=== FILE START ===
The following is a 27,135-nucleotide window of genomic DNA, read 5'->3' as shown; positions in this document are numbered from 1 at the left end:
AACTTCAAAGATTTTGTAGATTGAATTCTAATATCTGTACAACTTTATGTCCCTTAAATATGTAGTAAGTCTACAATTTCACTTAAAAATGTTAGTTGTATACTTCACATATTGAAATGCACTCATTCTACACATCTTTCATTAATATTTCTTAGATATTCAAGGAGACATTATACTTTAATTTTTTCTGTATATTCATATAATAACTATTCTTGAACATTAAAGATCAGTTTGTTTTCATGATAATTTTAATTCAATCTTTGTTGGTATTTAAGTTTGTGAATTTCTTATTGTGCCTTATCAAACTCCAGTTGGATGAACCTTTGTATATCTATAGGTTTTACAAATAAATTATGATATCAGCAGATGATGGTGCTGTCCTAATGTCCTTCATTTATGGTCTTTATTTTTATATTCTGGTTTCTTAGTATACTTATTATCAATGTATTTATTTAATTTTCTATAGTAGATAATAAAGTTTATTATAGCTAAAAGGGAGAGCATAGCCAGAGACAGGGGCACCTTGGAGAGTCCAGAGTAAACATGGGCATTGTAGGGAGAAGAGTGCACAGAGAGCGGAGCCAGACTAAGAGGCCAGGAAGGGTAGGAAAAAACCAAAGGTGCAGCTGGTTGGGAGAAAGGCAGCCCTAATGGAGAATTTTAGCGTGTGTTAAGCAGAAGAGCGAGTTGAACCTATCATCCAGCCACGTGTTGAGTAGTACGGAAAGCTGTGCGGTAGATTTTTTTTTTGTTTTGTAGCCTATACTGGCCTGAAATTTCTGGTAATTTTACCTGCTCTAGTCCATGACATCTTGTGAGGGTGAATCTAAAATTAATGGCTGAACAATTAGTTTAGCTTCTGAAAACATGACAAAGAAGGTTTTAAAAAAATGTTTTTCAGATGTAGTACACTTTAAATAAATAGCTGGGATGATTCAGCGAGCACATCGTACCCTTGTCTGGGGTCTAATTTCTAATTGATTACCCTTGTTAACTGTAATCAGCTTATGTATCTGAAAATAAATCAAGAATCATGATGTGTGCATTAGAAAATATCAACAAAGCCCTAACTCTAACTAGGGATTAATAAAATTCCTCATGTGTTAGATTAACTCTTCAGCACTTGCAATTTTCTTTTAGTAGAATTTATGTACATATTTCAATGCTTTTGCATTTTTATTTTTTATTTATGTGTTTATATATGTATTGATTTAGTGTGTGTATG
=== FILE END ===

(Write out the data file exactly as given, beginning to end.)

The following is a 27,135-nucleotide window of genomic DNA, read 5'->3' as shown; positions in this document are numbered from 1 at the left end:
AACTTCAAAGATTTTGTAGATTGAATTCTAATATCTGTACAACTTTATGTCCCTTAAATATGTAGTAAGTCTACAATTTCACTTAAAAATGTTAGTTGTATACTTCACATATTGAAATGCACTCATTCTACACATCTTTCATTAATATTTCTTAGATATTCAAGGAGACATTATACTTTAATTTTTTCTGTATATTCATATAATAACTATTCTTGAACATTAAAGATCAGTTTGTTTTCATGATAATTTTAATTCAATCTTTGTTGGTATTTAAGTTTGTGAATTTCTTATTGTGCCTTATCAAACTCCAGTTGGATGAACCTTTGTATATCTATAGGTTTTACAAATAAATTATGATATCAGCAGATGATGGTGCTGTCCTAATGTCCTTCATTTATGGTCTTTATTTTTATATTCTGGTTTCTTAGTATACTTATTATCAATGTATTTATTTAATTTTCTATAGTAGATAATAAAGTTTATTATAGCTAAAAGGGAGAGCATAGCCAGAGACAGGGGCACCTTGGAGAGTCCAGAGTAAACATGGGCATTGTAGGGAGAAGAGTGCACAGAGAGCGGAGCCAGACTAAGAGGCCAGGAAGGGTAGGAAAAAACCAAAGGTGCAGCTGGTTGGGAGAAAGGCAGCCCTAATGGAGAATTTTAGCGTGTGTTAAGCAGAAGAGCGAGTTGAACCTATCATCCAGCCACGTGTTGAGTAGTACGGAAAGCTGTGCGGTAGATTTTTTTTTTGTTTTGTAGCCTATACTGGCCTGAAATTTCTGGTAATTTTACCTGCTCTAGTCCATGACATCTTGTGAGGGTGAATCTAAAATTAATGGCTGAACAATTAGTTTAGCTTCTGAAAACATGACAAAGAAGGTTTTAAAAAAATGTTTTTCAGATGTAGTACACTTTAAATAAATAGCTGGGATGATTCAGCGAGCACATCGTACCCTTGTCTGGGGTCTAATTTCTAATTGATTACCCTTGTTAACTGTAATCAGCTTATGTATCTGAAAATAAATCAAGAATCATGATGTGTGCATTAGAAAATATCAACAAAGCCCTAACTCTAACTAGGGATTAATAAAATTCCTCATGTGTTAGATTAACTCTTCAGCACTTGCAATTTTCTTTTAGTAGAATTTATGTACATATTTCAATGCTTTTGCATTTTTATTTTTTATTTATGTGTTTATATATGTATTGATTTAGTGTGTGTATG